When Dr. M. Samuel Noordhoff passed away in December 2018 at the age of 91, he was mourned by the entire country of Taiwan. As a famed medical missionary who served in Taiwan for over 40 years, Dr. Noordhoff pioneered the field of craniofacial surgery in Taiwan, performing over 10,000 cleft lip and palate surgeries himself, and founded the Noordhoff Craniofacial Foundation in 1989.
To Anne Noordhoff Lin ’80 and her three siblings, however, he was simply Dad. Upon his passing, Anne returned to Taipei recently in January 2019 to celebrate the life of her father with the friends and colleagues in Taiwan who knew him well, and to take on the mantle of the family legacy that her parents have passed on.
Original Location of Mackay Memorial Hospital on Chung Shan N. Rd
The work of a wise man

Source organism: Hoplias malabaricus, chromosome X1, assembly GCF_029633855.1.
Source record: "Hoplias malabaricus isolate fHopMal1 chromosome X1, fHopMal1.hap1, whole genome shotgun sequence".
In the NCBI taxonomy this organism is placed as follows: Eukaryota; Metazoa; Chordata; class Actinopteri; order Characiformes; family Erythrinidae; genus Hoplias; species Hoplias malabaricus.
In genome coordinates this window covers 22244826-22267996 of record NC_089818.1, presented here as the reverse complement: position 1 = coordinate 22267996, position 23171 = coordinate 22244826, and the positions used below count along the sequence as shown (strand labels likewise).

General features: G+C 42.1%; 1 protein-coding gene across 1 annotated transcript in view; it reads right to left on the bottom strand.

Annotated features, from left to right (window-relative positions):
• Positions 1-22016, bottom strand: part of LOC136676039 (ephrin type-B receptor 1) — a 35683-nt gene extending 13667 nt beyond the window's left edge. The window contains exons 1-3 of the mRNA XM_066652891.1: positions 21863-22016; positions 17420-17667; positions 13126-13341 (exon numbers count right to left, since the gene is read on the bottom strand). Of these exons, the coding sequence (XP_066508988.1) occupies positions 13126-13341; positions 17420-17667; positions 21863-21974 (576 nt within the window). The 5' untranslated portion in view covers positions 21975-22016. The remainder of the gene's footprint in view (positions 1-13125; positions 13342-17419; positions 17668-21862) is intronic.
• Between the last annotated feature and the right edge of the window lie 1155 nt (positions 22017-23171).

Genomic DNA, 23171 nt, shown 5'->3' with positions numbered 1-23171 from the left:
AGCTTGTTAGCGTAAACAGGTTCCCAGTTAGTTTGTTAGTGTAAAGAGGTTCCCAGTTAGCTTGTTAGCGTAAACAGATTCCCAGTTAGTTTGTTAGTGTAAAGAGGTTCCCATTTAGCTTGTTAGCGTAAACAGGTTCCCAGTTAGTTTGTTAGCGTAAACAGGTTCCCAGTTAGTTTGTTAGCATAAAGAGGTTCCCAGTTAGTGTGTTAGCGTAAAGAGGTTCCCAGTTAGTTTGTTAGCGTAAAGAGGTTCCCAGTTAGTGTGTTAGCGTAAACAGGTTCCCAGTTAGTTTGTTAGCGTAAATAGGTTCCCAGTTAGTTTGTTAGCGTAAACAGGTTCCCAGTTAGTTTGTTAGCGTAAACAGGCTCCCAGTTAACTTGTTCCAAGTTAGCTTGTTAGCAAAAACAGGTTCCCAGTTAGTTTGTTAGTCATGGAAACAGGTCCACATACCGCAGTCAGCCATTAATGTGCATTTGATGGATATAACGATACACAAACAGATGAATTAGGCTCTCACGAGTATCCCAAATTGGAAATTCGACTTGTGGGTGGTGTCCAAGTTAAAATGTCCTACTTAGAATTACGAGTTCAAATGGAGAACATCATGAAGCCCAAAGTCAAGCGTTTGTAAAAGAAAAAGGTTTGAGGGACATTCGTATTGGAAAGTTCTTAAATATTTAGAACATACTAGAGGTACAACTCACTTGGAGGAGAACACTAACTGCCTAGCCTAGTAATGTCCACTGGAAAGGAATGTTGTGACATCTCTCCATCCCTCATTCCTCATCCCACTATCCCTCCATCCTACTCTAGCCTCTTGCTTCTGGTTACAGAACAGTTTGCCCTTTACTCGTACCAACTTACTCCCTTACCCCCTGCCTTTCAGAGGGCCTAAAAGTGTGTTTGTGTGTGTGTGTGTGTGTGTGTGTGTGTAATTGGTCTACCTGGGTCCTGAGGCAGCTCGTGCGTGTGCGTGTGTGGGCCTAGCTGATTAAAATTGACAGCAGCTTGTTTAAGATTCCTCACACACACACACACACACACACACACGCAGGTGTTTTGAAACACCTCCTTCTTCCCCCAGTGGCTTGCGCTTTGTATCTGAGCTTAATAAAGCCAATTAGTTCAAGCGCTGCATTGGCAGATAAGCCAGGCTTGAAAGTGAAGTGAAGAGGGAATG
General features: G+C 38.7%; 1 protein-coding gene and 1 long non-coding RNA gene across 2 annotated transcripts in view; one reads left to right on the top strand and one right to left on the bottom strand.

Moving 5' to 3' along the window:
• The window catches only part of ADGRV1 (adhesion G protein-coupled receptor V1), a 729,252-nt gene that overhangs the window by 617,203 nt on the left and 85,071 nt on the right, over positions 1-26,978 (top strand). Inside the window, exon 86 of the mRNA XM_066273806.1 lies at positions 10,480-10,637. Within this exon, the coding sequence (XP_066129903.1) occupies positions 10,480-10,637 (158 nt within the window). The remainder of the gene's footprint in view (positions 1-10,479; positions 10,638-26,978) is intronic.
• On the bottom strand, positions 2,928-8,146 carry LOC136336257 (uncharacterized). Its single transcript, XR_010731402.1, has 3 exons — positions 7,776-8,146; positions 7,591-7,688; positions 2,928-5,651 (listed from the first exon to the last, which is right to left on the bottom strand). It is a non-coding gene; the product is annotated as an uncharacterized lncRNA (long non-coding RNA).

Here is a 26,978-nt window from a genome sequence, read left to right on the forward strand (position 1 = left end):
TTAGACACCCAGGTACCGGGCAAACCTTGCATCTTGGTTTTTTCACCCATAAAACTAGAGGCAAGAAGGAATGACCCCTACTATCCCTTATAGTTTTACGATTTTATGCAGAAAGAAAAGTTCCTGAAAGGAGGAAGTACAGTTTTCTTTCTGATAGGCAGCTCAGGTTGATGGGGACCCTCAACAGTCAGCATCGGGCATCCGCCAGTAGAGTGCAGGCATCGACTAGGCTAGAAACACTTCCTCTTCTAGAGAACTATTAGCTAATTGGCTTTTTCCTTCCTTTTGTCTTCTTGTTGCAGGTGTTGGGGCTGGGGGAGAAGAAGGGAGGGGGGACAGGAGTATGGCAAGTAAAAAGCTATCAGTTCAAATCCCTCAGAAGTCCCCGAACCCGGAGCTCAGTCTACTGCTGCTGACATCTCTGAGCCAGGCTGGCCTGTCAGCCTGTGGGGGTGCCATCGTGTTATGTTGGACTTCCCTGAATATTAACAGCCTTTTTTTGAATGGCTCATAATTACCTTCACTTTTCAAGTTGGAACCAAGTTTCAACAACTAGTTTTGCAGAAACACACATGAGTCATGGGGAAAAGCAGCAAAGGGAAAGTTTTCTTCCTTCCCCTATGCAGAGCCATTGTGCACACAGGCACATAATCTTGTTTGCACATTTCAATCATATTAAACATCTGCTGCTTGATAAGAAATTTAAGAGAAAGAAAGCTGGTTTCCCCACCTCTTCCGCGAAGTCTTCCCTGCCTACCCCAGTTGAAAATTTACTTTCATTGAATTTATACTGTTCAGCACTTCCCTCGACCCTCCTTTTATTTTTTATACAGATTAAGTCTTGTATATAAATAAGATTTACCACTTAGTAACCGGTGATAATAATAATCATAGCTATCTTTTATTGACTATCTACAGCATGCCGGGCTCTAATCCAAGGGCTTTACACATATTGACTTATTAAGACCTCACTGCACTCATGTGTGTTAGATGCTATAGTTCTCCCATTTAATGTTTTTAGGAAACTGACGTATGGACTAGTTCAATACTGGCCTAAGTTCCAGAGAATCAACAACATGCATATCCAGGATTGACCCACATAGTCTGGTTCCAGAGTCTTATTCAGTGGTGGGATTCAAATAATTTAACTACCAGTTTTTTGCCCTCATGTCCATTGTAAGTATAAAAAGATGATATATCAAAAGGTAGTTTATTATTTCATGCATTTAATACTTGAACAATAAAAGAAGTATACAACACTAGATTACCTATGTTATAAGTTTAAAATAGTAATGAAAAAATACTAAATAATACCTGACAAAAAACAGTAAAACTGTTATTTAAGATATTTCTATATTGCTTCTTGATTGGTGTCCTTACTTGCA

Dr. M. Samuel and Lucy Noordhoff came to Taiwan in 1959 on the slow boat. “They sailed from San Francisco to Hawaii to Hong Kong, and then flew from Hong Kong to Taipei. The trip took about 28 or 30 days, which was pretty challenging to make with my older siblings Sam and Nancy who were toddlers,” Anne quips. Dr. Noordhoff came at the invitation of Mackay Memorial Hospital. He became best known by his Chinese name in Taiwan, Luo Huei-fu (羅慧夫), which means “wise man.” “At that time, MacKay was this little red brick hospital. It was very basic because they didn’t have a lot of money coming in. Zhongshan North Road was a two-way gravel road – it wasn’t even paved,” Anne remarks wryly.